Walt Mossberg is executive editor of The Verge and editor at large of Recode, websites owned by Vox Media. He writes a weekly column for both and also has a weekly podcast, Ctrl-Walt-Delete. He is also co-executive producer of the annual Code Conference. From 1991 through 2013 he was the principal technology columnist for the Wall Street Journal.
Here is a statement of my ethics and coverage policies. It is more than most of you want to know, but, in the age of suspicion of the media, I am laying it all out.
I am not an objective news reporter, and am not responsible for business coverage of technology companies. I am a subjective opinion columnist, a reviewer of consumer technology products and a commentator on technology issues. I don’t offer investment advice, or follow the financial progress or stock prices of technology companies. I focus on products and services, not revenues and earnings.
I don’t accept any money, free products, or anything else of value, from the companies whose products I cover, or from their public relations or advertising agencies. I also don’t accept trips, speaking fees, or product discounts from companies whose products I cover, or from their public relations or advertising agencies. I don’t serve as a consultant to any companies, or serve on any corporate boards or advisory boards.
I do occasionally take a free t-shirt from these companies, but my wife hates it when I wear them, as she considers them ugly.
I don’t own a single share of stock in any of the companies whose products I cover, or any shares in technology-oriented mutual funds.
I also have a 401K plan and, like many 401K plans, the holdings of the funds it includes are managed without my guidance. My plan includes no technology-specific funds or indexes, although it might from time to time include technology stocks.
The products I review are typically lent to me by their manufacturers for a few weeks or months. I return any products I am lent for review, except for items of minor value that companies typically don’t want back. In the case of these items, I either discard them or give them away to charity.
Companies often visit my office, or invite me to theirs, to brief me on new products, Web sites, or software, before they are released — usually a few weeks or days ahead of time. I don’t review most of these products.
I test every product I review, never basing a review on such a meeting or a press release. If I do decide to review a product, I sometimes negotiate with a company the timing of the review, but never its outcome or tone. I sometimes strive to be the first to publish a review, but I never promise a good review in exchange for that timing. When I meet with a company, I ask sharp questions and make sharp comments, as any good journalist does. I frequently warn companies that these exchanges don’t constitute advice from me, and may not predict the outcome of any review, or even whether I will write a review.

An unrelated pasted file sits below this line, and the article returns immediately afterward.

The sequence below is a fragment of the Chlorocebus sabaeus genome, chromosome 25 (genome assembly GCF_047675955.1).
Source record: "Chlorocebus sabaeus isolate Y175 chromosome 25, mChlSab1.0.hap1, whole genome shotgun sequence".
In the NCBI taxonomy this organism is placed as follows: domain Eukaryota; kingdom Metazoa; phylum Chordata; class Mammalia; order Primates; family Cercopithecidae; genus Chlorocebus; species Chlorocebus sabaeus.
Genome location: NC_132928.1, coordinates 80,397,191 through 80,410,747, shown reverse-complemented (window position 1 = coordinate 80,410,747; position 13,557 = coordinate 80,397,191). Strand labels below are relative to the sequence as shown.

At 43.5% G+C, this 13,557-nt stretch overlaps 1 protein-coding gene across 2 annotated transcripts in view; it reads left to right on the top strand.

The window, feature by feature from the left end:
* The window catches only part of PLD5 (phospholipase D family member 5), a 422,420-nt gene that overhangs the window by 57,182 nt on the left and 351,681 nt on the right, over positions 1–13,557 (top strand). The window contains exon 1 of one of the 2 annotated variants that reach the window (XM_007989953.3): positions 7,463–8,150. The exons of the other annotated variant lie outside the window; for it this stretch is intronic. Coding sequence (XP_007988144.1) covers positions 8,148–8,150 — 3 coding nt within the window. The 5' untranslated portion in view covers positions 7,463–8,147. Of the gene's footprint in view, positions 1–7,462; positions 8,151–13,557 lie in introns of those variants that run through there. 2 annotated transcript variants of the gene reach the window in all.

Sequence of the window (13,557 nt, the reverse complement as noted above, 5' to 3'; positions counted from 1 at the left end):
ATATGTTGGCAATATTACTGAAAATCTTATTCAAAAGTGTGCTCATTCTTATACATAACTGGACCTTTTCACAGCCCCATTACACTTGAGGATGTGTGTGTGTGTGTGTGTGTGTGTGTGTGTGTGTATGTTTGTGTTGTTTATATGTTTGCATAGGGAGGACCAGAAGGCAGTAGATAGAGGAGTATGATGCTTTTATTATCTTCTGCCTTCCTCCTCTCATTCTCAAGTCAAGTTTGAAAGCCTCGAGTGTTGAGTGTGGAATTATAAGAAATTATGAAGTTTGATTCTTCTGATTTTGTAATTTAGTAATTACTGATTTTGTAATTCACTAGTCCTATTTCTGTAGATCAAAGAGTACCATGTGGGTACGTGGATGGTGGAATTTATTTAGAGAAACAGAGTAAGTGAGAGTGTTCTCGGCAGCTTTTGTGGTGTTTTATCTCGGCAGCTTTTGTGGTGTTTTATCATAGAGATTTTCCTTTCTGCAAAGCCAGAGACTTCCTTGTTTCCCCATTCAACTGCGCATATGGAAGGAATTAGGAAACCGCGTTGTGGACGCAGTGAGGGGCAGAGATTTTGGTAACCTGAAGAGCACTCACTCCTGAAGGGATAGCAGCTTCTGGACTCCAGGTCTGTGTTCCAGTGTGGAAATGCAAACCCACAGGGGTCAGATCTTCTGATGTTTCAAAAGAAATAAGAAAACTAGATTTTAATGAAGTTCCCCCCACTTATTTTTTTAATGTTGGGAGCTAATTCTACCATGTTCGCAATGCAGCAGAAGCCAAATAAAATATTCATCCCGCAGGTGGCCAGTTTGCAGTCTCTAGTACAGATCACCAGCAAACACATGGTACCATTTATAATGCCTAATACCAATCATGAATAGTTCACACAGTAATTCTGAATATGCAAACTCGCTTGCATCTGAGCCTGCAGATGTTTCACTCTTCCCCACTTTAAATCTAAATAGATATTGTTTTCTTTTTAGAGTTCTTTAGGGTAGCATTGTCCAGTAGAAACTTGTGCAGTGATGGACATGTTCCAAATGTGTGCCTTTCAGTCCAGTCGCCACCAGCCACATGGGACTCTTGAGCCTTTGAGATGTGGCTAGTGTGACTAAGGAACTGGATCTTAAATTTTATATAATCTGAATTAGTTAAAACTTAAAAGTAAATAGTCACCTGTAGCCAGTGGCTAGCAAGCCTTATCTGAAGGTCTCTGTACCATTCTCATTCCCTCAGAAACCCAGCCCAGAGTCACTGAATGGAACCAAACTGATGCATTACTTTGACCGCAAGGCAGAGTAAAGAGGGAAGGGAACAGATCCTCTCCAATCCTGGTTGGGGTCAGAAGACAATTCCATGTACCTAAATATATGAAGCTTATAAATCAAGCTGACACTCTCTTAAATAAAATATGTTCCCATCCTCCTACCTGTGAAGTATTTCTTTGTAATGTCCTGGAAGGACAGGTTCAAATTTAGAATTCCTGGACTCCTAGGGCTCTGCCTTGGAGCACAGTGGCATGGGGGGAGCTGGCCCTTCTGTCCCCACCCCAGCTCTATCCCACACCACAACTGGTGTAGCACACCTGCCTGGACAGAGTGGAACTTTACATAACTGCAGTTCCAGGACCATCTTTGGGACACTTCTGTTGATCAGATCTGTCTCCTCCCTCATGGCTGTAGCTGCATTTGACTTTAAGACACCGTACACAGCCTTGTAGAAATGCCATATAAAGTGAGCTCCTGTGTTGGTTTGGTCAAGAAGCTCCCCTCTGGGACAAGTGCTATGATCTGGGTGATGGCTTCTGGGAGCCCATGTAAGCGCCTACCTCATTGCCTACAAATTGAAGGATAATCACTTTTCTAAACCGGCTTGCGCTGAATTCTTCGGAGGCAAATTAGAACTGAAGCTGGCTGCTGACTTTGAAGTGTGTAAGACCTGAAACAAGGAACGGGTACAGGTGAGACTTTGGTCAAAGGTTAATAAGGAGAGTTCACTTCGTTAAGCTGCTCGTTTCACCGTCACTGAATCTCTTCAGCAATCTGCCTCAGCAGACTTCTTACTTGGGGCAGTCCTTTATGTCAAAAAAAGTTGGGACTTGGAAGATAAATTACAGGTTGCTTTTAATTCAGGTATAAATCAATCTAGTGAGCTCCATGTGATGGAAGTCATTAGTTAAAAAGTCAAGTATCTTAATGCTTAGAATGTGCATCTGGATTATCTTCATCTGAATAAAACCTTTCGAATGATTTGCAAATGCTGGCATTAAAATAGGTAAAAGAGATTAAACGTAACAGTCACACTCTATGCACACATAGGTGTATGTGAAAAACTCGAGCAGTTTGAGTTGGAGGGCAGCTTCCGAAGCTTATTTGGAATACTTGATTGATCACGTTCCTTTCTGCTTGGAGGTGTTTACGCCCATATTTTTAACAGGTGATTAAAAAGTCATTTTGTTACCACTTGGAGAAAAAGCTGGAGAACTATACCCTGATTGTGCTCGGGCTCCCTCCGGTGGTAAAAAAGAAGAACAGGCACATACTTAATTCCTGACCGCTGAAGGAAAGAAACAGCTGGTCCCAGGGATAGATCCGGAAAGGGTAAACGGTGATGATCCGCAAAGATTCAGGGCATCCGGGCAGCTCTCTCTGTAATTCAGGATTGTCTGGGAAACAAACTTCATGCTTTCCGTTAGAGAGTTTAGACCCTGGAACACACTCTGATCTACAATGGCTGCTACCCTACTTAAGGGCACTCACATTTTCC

During my testing, I ask companies a lot of questions about things I encounter. If, in the course of testing a product, I ask a company about a problem I have encountered and the problem is fixed before the product actually is made available to my readers, I usually don’t mention it, because it is irrelevant. My job is to judge the product as it will be put into the hands of consumers, even if I am looking at it early.
If I want a product I review for my own use, I buy it at normal prices or my employer does.
I never coordinate my reviews with our advertising sales staff, and don’t solicit or sell ads for the Web site, or sponsorships for the conferences. The separate ad sales staff does this. Advertisers and companies whose products I cover don’t get to see my columns in advance, or to select or reject column topics. Similarly, sponsors of our conferences don’t get to select or reject speakers on the agenda, or to select or preview the questions we ask speakers on stage. We don’t charge companies for appearing on stage to demo new products, and we don’t pay speakers.
On many occasions, I have written negative reviews of products from companies that advertise on this Web site or which sponsor the conference and positive reviews of companies that aren’t advertisers or sponsors.
I make a number of speeches each year, some paid and some unpaid, but I never appear, even for free, at events hosted by companies whose products I cover.
Re/code is owned wholly by Vox Media, a company with an audience of 170 million worldwide. It has eight distinct media brands: The Verge (Technology and Culture), Vox.com (News), SB Nation (Sports), Polygon (Gaming), Eater (Food and Nightlife), Racked (Shopping, Beauty and Fashion), Curbed (Real Estate and Home), as well as Re/code (Tech Business).
Vox Media has a number of investors, including, but not limited to, Comcast Ventures and NBCUniversal, both of which are owned by Comcast Corporation.
My posts have total editorial independence from these investors, even when they touch on products and services these companies produce, compete with, or invest in. The same goes for all content on Re/code and at our conferences. No one in this group has influence on or access to the posts we publish. We will also add a direct link to this disclosure when we write directly about the companies.